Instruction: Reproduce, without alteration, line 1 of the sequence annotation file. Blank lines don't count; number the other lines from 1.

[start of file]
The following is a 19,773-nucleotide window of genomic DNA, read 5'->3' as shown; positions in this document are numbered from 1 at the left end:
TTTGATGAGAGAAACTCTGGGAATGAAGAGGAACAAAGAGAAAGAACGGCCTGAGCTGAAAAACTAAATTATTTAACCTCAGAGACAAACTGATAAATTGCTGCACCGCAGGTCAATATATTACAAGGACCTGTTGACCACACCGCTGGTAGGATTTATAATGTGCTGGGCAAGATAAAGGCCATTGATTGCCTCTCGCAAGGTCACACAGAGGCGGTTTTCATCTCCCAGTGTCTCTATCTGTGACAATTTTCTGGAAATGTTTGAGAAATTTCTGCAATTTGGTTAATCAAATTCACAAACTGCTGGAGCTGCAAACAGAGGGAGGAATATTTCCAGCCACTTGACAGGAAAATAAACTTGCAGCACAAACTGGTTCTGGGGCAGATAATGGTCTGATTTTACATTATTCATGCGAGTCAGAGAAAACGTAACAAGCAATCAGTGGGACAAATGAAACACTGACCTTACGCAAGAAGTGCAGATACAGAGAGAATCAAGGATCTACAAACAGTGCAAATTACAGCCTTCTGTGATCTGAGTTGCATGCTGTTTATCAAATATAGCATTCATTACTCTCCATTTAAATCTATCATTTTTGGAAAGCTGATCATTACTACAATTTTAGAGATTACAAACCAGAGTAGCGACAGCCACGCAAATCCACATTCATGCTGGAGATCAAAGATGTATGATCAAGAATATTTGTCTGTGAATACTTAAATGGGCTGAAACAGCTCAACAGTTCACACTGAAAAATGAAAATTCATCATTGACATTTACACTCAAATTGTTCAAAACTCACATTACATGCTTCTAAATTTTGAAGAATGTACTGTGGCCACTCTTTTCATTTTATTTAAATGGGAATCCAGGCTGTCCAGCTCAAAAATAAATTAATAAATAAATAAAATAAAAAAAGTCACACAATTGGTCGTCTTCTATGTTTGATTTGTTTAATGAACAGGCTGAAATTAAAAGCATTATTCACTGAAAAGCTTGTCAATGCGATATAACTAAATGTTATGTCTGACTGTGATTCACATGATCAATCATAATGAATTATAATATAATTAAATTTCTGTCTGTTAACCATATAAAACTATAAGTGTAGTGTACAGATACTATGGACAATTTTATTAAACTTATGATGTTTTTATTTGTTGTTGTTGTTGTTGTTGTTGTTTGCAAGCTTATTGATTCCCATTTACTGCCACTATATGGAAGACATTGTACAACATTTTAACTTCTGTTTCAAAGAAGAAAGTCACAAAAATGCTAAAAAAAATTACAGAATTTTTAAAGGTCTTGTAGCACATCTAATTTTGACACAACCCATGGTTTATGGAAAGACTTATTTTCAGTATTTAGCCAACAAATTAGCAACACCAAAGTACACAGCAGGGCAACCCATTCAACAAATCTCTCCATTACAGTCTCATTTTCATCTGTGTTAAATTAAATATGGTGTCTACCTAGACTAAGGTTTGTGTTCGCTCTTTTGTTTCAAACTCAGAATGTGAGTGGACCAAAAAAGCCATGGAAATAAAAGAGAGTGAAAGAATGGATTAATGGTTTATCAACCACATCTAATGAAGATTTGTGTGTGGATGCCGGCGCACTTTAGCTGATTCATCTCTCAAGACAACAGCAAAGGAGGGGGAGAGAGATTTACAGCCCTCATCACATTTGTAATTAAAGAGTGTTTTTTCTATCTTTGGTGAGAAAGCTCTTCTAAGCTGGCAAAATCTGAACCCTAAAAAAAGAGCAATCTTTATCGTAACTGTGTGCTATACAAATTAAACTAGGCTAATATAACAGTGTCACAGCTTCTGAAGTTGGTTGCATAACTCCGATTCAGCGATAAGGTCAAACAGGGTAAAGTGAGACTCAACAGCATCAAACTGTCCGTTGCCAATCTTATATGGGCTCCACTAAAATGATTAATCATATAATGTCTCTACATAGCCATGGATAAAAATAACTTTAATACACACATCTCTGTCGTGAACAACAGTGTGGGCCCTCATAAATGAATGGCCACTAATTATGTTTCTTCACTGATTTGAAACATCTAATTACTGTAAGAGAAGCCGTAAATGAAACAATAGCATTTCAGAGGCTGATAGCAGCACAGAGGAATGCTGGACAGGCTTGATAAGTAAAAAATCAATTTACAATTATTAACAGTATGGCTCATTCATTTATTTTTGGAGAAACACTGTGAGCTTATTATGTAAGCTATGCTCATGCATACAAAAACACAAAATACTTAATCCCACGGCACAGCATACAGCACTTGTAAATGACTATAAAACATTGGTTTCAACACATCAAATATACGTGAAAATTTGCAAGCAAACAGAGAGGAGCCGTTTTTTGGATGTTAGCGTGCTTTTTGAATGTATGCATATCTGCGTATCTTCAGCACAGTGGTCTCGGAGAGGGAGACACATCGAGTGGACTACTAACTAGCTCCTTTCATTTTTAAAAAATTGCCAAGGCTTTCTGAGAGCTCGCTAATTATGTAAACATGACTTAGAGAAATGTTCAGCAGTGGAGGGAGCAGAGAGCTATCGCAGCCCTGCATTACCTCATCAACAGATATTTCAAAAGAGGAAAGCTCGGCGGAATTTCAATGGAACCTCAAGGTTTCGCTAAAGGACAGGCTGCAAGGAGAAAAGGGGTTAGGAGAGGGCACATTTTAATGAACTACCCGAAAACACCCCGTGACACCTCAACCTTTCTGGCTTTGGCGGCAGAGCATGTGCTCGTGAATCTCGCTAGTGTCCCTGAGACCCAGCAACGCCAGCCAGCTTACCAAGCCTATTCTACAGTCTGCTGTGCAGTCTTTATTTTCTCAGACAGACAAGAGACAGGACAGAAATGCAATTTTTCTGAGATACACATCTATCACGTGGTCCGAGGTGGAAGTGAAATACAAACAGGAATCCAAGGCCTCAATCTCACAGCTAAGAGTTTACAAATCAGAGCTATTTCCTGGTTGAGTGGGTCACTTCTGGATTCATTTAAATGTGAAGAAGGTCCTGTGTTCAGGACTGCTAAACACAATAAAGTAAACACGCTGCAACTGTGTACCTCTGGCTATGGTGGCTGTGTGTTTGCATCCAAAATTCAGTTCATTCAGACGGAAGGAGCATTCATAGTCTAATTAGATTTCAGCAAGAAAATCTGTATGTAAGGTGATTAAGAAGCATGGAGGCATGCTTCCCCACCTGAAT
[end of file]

The following is a 19,773-nucleotide window of genomic DNA, read 5'->3' as shown; positions in this document are numbered from 1 at the left end: